Apropos to your questions, this version requires players to generate multiple sketches, select one, flip it upside down, add or remove 1 item (a simultaneous nod to Coco Chanel and Steve Jobs). What I noticed when designing this board was that in a different way I repeatedly asked players to ask themselves What am I trying to do? What is success in the context of this design challenge? There are so many ways to ask this question. Many children, as players, approach this sort of game as if it’s a race to return to the start tile; hopefully they learn another lesson about iteration and ongoing revaluation. What do you think?

:bellhop_bell: @feroda, if you’d be able to, I’d appreciate learning more about the game Il Baro that someone designed and brought to your making space


All things considered I strongly agree with you: as teachers we need prompts to motivate students, stir unconventional approaches, re/kindle fires; and we also need to watch out for those rabbit holes, or occasionally to pull students out of a well. E.g., in my paper shelters work students often use too much tape or glue, and make all too familiar shelter forms on iteration1 . I expect and accept that. When I work with them next, I share a slideshow of kyosho jutaku, ask for new paper shelters, and remove from each child the adhesive that s/he preferred. (The micro shelter also introduces themes like limited resources, neighbors, community, light . . .)

My perspective on this as a teacher is somewhat at odds with my experience as a student. In kindergarten I made a painting of all my favorite holidays, and my teacher told me the painting was “wrong”, that it should be of only one holiday. My ruminations led basically to the teaching de gustibus non disputandum est, and also to an unhealthy association of my parents as allied with my teachers against my interests. :metal: As a consequence I don’t really have any formal education in anything, definitely not in math, science, or engineering. From my perspective today I can appreciate that the k-teacher was trying to be helpful.

For now the solar panels are plugged directly into power and ground for the servos, and a board, separately powered, will send data/code to the servos. I don’t know if this will work. But the question you posed yesterday led me to read more documentation on Adafruit CPE’s power needs. I learned that they have a regulator which will accept 3.5- 6.5 v and will regulate this down to the required 3.3v. They also have a polarity protection diode, which would save the board even if you reversed poles of a power source. I have a separate and undisclosed project which requires that I regulate power in this way so it was exciting to learn some language related to the technology I need to figure out for that work. Thanks!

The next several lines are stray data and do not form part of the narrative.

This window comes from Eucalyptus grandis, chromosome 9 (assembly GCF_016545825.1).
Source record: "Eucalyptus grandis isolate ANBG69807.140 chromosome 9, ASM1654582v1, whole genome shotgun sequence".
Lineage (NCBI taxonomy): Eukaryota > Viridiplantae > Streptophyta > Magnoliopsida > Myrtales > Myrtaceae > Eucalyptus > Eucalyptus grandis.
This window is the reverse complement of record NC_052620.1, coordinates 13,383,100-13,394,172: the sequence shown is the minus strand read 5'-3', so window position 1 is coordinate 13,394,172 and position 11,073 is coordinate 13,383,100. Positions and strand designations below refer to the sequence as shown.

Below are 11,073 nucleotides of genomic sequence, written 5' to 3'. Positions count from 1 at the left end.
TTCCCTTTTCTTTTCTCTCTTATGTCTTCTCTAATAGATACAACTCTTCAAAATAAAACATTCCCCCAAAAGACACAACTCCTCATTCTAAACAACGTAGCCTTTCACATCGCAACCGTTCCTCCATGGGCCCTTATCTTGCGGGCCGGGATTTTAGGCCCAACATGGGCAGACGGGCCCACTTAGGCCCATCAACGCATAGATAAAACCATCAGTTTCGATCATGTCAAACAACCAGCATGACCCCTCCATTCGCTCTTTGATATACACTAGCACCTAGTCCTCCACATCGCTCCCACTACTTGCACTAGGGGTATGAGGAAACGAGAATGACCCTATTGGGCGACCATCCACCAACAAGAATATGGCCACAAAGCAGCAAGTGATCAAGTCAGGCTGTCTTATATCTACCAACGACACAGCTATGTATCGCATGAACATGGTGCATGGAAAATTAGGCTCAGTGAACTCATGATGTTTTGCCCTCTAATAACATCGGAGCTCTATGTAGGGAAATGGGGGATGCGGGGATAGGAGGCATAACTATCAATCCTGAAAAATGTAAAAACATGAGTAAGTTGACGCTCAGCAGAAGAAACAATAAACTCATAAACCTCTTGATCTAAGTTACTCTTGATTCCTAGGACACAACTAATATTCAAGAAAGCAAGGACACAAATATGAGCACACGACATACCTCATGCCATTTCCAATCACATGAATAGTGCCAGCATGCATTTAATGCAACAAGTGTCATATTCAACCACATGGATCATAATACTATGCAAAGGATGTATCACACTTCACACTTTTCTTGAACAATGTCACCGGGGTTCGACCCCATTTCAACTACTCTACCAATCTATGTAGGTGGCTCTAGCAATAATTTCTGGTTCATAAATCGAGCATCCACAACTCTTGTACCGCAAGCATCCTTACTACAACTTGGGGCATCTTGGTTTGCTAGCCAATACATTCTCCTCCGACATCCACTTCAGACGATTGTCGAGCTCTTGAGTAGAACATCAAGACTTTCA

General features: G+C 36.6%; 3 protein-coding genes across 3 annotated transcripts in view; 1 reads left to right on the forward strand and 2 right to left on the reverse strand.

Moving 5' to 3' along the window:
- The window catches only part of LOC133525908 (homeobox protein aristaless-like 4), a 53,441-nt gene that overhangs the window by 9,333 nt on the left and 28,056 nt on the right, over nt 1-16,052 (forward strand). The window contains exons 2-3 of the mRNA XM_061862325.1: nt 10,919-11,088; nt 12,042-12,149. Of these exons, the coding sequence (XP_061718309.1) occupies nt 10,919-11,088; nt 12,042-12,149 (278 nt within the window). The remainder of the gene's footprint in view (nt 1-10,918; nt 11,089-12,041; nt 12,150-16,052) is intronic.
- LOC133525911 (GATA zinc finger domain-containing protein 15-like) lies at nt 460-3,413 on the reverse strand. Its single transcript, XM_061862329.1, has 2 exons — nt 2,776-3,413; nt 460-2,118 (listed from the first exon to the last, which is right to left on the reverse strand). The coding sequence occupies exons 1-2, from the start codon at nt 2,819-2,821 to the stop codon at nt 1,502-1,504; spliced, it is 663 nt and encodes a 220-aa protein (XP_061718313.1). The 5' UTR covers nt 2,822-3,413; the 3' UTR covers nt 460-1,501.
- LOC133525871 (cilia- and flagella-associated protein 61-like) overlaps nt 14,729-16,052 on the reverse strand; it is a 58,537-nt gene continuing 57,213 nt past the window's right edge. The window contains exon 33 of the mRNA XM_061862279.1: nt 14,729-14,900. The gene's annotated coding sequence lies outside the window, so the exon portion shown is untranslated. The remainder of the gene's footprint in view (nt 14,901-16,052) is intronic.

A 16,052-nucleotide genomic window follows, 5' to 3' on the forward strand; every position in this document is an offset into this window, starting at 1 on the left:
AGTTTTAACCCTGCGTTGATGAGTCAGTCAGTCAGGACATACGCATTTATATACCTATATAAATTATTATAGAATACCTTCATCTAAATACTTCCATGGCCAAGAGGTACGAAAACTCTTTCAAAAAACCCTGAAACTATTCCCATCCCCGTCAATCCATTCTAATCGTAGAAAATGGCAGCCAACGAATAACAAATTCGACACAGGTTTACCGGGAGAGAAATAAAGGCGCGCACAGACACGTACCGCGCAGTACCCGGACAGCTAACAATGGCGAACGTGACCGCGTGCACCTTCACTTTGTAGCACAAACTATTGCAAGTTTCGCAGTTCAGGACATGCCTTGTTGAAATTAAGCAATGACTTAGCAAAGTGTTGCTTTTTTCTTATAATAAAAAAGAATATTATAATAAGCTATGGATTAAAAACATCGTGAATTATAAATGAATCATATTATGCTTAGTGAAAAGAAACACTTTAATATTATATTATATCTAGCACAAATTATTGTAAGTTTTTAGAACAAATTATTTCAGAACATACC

Excellent. I would bet your game is a good warm up exercise to a real project. An experience a teacher can point to when a student is stuck on their project. “Remember when you landed on the iterate tile when playing the game? Now it’s time to iterate on your project.”


For this week, I wanted to play with Scratch. I didn’t have any project defined, but I wanted to explore sounds on this platforms and see what I could do with them.

I started drawing some circles and playing a pre-set sound when the mouse was over a certain colours, but then I realised that I was able to record my own sounds. Since my baby was next to me crying, I decided to record his crying and see how I could use that record.

After that, I explored different elements that Scratch provides, as timer, loudness sensor, etc, and got the idea that I could link the loudness level to the crying sound of my baby! From there, I got the idea of recording me shushing, and putting everything together. What I got for now, is a sequence of crying baby sound when the user speaks loud, and after some iterations, me shushing, which ended up being quite funny!

You can see my project here.

I started the process without a clear idea of where I wanted to end, just a basic guideline about exploring sounds. I allowed myself to just explore the platform, the elements available and to get inspired. After I got an idea that I liked, I looked for other elements and started putting things together, which felt actually like playing as a kid. I really enjoyed the process!

As next step, I’d like to add something visual, maybe a video, to these sounds and see where I end :slight_smile:


Hi David! Looks like a fun project! I really like the castle structure. I am curious, could you say more about your inspiration /context for this project? What do you mean by it being “easy for the light to be unseen”?